On the spur of the moment, I drug out a box cake mix, barely enough oil and a carton of eggs. Within the hour it went from batter to baked and was ready to be flipped onto a cooling rack. And just as it was turned upside down, I saw the name I always see stuck to the back of a pan I purchased at a thrift store nearly two years ago. The sticker was tattered, but the name was clear, Elois Amos of Sandy Ridge, North Carolina.
I wondered why she’d gotten rid of the perfectly usable round pan. I wondered who she was and if she filled her nine inches to the brim with fresh, made from scratch ingredients. I wondered if she was a mother and if her children poured into the kitchen waiting for the cake to cool before it could be lathered in icing.
And maybe it’s the occasional reporter in me or the fact I’m just nosy, but as the cake cooked and my sons and daughter played, I googled her name, Elois Amos of Sandy Ridge. And seconds later her picture appeared on my computer screen. She had kind eyes.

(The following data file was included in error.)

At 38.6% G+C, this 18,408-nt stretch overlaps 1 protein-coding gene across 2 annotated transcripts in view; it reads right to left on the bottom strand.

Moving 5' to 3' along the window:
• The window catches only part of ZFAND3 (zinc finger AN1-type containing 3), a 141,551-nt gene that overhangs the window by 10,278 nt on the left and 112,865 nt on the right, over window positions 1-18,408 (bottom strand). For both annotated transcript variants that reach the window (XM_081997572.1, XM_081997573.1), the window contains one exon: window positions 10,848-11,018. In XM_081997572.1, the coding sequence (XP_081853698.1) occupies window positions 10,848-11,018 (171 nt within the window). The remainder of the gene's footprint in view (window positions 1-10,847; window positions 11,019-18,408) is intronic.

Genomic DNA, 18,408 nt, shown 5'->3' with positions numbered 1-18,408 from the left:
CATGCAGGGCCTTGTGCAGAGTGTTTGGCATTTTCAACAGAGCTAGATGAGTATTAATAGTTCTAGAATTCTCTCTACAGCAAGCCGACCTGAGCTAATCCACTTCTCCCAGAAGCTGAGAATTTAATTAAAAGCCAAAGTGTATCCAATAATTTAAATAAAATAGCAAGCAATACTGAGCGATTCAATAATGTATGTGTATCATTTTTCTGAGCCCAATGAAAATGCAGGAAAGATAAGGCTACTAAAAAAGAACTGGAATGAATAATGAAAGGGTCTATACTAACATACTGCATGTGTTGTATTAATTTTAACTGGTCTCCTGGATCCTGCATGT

Mrs. Amos was born July 6, 1933, in Rockingham County, to the late Joseph Henry Clark and Annie Clarice Amos Clark. She was an active member of Oak Grove Baptist Church and WMU, taught Sunday school, and worked with the children’s choir and story hour. She loved traveling on bus tours, crossword puzzles, reading, charity work, and spending time with her family.
She and her sister were killed in a car accident in 2009. The roads were icy and she veered to the right when she was struck by a tractor-trailer. She was 75.
And when I walked back into the kitchen, the pan with a story was floating in suds, mingled between dirty dishes. I took it out because it felt more like a treasure than a discarded vessel. It belonged to a Sunday school teacher, a charity worker, a reader.
And she was the mother to six children, four girls and two boys. And I imagined her home was rowdy and that her children sometimes talked back. If I had to guess there were complaints of chores and animals waiting to be fed. There were likely balls being lobbed from one room to the next and teeth hurriedly brushed in the mornings. There were probably fevers and tears and long nights with little sleep.
But in the flurry of motherhood, I know that Elois Amos of Sandy Ridge baked cakes. That’s what we do as mothers. We sit and sift until it is sweet and place it on a table, knowing the ones we have birthed and bandaged will gather around.
And if we’re lucky, we can keep doing it again and again. And then one day pass the tradition, and the pan, on.